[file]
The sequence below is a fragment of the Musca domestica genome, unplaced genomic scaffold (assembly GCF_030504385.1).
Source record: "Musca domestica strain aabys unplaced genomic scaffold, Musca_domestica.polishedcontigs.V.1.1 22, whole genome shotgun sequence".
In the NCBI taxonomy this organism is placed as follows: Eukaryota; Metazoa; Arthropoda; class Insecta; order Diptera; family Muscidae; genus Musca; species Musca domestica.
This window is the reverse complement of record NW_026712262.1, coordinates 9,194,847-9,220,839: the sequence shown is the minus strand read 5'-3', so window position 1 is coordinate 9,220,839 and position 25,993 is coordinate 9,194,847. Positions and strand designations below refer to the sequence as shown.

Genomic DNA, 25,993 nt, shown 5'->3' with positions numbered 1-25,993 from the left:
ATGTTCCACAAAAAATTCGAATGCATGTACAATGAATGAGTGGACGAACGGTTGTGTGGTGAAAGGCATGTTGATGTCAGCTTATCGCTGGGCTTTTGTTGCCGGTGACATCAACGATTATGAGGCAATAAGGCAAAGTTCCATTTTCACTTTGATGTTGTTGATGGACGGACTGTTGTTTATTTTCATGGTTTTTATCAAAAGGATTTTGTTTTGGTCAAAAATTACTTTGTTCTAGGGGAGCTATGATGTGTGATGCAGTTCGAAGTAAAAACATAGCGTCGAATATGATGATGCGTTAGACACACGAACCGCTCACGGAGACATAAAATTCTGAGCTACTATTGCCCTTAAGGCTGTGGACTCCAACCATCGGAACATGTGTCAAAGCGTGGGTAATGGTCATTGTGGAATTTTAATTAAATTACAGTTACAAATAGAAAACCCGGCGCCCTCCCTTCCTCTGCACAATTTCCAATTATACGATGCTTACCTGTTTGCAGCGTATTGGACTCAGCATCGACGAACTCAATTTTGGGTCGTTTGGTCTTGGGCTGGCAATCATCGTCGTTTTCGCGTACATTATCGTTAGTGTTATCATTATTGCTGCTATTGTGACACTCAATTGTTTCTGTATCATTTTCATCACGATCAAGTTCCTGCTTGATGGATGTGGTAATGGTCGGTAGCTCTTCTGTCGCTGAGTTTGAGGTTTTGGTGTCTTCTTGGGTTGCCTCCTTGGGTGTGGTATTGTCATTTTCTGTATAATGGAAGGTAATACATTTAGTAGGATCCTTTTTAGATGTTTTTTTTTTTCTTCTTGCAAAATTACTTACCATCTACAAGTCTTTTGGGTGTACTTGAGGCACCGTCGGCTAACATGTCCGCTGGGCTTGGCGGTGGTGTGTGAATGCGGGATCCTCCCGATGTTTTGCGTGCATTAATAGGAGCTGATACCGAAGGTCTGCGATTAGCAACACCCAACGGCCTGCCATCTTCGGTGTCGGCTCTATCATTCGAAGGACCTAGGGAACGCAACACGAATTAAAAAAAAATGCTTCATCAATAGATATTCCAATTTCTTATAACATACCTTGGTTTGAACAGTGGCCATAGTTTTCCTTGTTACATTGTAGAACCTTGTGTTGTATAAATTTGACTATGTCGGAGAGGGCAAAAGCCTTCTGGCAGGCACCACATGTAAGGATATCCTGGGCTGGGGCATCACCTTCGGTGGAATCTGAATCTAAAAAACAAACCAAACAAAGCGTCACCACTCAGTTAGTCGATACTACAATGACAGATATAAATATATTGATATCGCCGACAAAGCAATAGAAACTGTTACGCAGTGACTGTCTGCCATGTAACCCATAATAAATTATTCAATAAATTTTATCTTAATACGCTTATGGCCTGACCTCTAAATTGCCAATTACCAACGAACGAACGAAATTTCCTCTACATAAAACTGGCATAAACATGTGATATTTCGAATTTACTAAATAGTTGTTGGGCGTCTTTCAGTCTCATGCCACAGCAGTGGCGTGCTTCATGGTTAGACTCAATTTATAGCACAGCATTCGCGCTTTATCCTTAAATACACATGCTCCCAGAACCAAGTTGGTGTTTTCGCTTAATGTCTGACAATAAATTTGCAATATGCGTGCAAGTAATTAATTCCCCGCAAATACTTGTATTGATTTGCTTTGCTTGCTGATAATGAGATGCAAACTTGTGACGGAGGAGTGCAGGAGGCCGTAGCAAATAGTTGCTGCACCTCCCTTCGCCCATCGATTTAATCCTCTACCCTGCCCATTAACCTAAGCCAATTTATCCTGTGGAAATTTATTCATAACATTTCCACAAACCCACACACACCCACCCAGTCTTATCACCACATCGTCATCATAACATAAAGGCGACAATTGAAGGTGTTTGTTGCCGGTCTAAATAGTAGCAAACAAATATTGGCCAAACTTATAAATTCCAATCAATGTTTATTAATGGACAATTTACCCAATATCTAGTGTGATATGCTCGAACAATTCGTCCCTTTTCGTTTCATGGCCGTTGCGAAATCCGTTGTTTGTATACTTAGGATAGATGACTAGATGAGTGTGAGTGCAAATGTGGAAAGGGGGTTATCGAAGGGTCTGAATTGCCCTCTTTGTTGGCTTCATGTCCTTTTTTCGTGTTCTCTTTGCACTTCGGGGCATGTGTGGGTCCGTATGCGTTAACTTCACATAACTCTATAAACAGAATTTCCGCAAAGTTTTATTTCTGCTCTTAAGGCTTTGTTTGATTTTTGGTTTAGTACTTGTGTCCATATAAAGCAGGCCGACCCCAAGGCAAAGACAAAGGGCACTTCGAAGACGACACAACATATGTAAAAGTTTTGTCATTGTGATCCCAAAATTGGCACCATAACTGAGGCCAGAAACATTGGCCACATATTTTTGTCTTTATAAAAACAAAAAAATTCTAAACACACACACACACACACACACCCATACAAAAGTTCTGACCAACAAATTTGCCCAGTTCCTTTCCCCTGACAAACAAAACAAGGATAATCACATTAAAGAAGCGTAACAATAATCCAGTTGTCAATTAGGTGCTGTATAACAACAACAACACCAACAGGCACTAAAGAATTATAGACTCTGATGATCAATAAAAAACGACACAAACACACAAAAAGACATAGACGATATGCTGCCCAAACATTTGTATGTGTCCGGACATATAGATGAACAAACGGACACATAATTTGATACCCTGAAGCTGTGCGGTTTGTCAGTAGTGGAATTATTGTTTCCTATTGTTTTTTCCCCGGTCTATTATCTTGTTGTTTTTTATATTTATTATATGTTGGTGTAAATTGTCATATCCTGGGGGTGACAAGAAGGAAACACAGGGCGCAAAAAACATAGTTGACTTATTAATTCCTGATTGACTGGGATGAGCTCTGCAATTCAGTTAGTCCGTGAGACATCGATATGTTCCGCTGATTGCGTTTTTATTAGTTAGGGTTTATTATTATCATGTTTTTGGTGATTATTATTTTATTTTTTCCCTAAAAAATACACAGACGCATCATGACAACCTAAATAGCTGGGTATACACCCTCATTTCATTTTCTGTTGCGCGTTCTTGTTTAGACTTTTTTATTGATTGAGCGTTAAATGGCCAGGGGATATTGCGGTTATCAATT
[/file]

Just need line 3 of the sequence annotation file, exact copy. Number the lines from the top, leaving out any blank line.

In the NCBI taxonomy this organism is placed as follows: Eukaryota; Metazoa; Arthropoda; class Insecta; order Diptera; family Muscidae; genus Musca; species Musca domestica.